Bipartisan resistance is growing to Walker’s plans to borrow $1.3 billion to pay for road construction and infrastructure projects, cut $300 million from the University of Wisconsin System, and pay for an expansion of the private school voucher program by taking money from public schools while holding their funding flat.

Walker’s budget also requires drug testing for public benefit recipients, which has proven costly in some states and ruled unconstitutional in others. The budget eliminates 400 state government positions, slashes funds for public broadcasting and weakens environmental oversight.

Walker says his plan offers bold ideas to reshape government, which is the emerging theme of his fledgling presidential campaign. Throughout the first month of his second term, Walker has been largely missing in Madison as he travels the country to court big-bucks conservative donors, meet with right-wing national leaders and build his name recognition among tea party supporters.

In Wisconsin, the Legislature’s GOP leadership is balking about the budget Walker is asking them to approve. They’ve been particularly outspoken about increasing borrowing by 30 percent to pay for highway projects, the majority of which are unnecessary, according to traffic studies.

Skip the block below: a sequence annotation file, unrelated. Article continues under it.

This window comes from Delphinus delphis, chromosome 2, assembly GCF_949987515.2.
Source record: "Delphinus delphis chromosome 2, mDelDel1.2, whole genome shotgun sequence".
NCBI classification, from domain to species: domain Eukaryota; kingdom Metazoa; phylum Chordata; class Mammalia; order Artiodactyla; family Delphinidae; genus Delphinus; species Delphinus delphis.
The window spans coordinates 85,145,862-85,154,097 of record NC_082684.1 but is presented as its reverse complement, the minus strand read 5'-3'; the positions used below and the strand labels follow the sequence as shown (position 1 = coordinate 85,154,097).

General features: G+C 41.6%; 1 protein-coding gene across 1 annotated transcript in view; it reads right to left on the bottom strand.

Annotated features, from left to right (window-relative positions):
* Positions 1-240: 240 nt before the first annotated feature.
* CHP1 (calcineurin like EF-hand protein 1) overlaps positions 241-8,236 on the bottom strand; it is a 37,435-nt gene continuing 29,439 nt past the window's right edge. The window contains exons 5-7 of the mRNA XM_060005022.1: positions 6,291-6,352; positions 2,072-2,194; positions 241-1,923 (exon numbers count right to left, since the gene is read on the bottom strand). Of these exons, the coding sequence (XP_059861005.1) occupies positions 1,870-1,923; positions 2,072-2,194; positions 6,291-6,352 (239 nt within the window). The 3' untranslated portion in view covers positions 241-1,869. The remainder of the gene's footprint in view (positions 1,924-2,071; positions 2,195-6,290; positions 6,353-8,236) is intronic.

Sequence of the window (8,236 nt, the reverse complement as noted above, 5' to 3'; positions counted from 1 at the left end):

“The biggest heartburn I have in regards to the proposed budget is the amount of bonding,” said budget committee member Sen. Tom Tiffany, R-Hazelhurst. “I know there’s a number of my colleagues who are quite concerned about that.”

Walker’s Department of Transportation had recommended $750 million in higher taxes and fees, including on gasoline and vehicle registrations, to pay for roads. Wisconsin Manufacturers and Commerce and other corporate-right groups had supported a modest gas tax increase.

But deferring, perhaps, to the anti-tax tea party voters who dominate Republican primaries, Walker nixed all tax or fee increases in favor of issuing bonds that won’t come due until he’s long gone. That drew criticism more than 400 local governments, road builders and labor unions.

Republicans also are joining Democrats in questioning Walker’s $300 million cut to UW, which amounts to 13 percent of the system’s budget. UW-Madison Chancellor Rebecca Blank said the cut would create a $91-million budget hole at the system’s flagship school. Vos has said he’s worried the cut will make it more difficult for students to graduate in four years.

Along with his budget cut, Walker has proposed to give the system’s 26 campuses more autonomy and freedom from state laws and oversight, something university officials have lobbied for years to get. Although university officials have better received that part of the plan, many observers fear that it would embolden tuition hikes that would make college in the state less affordable than it already is.